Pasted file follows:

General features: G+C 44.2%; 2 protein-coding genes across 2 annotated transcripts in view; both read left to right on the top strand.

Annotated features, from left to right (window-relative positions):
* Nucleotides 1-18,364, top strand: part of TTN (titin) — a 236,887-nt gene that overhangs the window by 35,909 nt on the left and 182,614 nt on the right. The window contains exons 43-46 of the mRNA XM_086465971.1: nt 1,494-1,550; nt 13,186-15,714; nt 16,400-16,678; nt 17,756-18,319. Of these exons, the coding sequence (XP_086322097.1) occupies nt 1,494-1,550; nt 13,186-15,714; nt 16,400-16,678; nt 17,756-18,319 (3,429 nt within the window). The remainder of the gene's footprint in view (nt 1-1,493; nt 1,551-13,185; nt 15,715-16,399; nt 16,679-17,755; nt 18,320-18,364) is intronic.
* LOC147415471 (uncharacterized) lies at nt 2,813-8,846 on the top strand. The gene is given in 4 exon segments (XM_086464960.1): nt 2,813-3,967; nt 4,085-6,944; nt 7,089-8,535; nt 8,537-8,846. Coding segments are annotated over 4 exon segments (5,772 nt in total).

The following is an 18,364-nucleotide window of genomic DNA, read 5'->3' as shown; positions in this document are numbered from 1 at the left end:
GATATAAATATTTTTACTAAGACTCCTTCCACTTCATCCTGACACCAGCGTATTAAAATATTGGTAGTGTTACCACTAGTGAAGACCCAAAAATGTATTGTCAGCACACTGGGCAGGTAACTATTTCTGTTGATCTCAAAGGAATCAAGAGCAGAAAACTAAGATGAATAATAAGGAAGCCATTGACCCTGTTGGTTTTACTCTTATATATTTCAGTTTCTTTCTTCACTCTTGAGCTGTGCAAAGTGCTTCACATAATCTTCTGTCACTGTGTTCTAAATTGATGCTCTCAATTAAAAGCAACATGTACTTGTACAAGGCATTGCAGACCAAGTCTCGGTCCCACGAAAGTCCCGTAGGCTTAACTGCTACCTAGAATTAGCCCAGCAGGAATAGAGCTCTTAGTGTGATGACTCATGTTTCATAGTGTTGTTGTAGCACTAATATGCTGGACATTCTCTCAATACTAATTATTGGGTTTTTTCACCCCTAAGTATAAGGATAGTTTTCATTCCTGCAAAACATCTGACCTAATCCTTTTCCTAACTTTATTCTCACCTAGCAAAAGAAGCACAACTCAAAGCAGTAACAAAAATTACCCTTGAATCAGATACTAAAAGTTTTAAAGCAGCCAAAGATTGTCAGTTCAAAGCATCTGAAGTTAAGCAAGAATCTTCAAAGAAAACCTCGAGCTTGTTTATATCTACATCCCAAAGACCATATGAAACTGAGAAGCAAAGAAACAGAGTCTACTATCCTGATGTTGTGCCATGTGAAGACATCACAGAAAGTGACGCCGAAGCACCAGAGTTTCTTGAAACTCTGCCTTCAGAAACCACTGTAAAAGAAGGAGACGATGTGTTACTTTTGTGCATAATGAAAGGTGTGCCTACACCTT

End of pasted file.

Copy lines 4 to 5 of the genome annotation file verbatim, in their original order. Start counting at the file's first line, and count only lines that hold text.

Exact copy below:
* LOC147415471 (uncharacterized) lies at nt 2,813-8,846 on the top strand. The gene is given in 4 exon segments (XM_086464960.1): nt 2,813-3,967; nt 4,085-6,944; nt 7,089-8,535; nt 8,537-8,846. Coding segments are annotated over 4 exon segments (5,772 nt in total).

The following is an 18,364-nucleotide window of genomic DNA, read 5'->3' as shown; positions in this document are numbered from 1 at the left end: